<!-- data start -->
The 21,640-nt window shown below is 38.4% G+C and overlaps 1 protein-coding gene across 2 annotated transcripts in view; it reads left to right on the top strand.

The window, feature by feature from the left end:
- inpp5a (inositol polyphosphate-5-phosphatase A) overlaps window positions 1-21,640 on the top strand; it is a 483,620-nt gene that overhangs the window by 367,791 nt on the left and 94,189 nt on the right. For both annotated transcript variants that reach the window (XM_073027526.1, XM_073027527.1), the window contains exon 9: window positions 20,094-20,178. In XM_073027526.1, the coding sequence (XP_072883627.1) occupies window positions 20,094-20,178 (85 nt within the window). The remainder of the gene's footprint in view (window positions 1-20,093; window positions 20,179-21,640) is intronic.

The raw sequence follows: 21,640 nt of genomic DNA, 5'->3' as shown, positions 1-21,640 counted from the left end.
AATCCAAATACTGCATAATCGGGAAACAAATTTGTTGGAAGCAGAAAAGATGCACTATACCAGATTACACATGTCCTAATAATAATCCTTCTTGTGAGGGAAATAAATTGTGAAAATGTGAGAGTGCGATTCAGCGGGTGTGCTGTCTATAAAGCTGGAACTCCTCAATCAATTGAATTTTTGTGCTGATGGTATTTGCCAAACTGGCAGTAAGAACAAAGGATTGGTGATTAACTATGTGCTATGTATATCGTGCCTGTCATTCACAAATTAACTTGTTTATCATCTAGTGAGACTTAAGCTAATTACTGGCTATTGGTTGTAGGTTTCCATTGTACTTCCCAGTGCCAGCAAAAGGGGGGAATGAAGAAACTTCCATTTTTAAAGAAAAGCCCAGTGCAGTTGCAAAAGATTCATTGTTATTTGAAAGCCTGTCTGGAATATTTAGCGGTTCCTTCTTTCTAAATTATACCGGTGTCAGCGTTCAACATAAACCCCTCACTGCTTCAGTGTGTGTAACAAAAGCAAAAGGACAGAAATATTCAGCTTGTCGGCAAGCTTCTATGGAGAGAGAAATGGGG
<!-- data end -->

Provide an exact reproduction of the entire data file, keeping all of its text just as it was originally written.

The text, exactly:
The 21,640-nt window shown below is 38.4% G+C and overlaps 1 protein-coding gene across 2 annotated transcripts in view; it reads left to right on the top strand.

The window, feature by feature from the left end:
- inpp5a (inositol polyphosphate-5-phosphatase A) overlaps window positions 1-21,640 on the top strand; it is a 483,620-nt gene that overhangs the window by 367,791 nt on the left and 94,189 nt on the right. For both annotated transcript variants that reach the window (XM_073027526.1, XM_073027527.1), the window contains exon 9: window positions 20,094-20,178. In XM_073027526.1, the coding sequence (XP_072883627.1) occupies window positions 20,094-20,178 (85 nt within the window). The remainder of the gene's footprint in view (window positions 1-20,093; window positions 20,179-21,640) is intronic.

The raw sequence follows: 21,640 nt of genomic DNA, 5'->3' as shown, positions 1-21,640 counted from the left end.
AATCCAAATACTGCATAATCGGGAAACAAATTTGTTGGAAGCAGAAAAGATGCACTATACCAGATTACACATGTCCTAATAATAATCCTTCTTGTGAGGGAAATAAATTGTGAAAATGTGAGAGTGCGATTCAGCGGGTGTGCTGTCTATAAAGCTGGAACTCCTCAATCAATTGAATTTTTGTGCTGATGGTATTTGCCAAACTGGCAGTAAGAACAAAGGATTGGTGATTAACTATGTGCTATGTATATCGTGCCTGTCATTCACAAATTAACTTGTTTATCATCTAGTGAGACTTAAGCTAATTACTGGCTATTGGTTGTAGGTTTCCATTGTACTTCCCAGTGCCAGCAAAAGGGGGGAATGAAGAAACTTCCATTTTTAAAGAAAAGCCCAGTGCAGTTGCAAAAGATTCATTGTTATTTGAAAGCCTGTCTGGAATATTTAGCGGTTCCTTCTTTCTAAATTATACCGGTGTCAGCGTTCAACATAAACCCCTCACTGCTTCAGTGTGTGTAACAAAAGCAAAAGGACAGAAATATTCAGCTTGTCGGCAAGCTTCTATGGAGAGAGAAATGGGG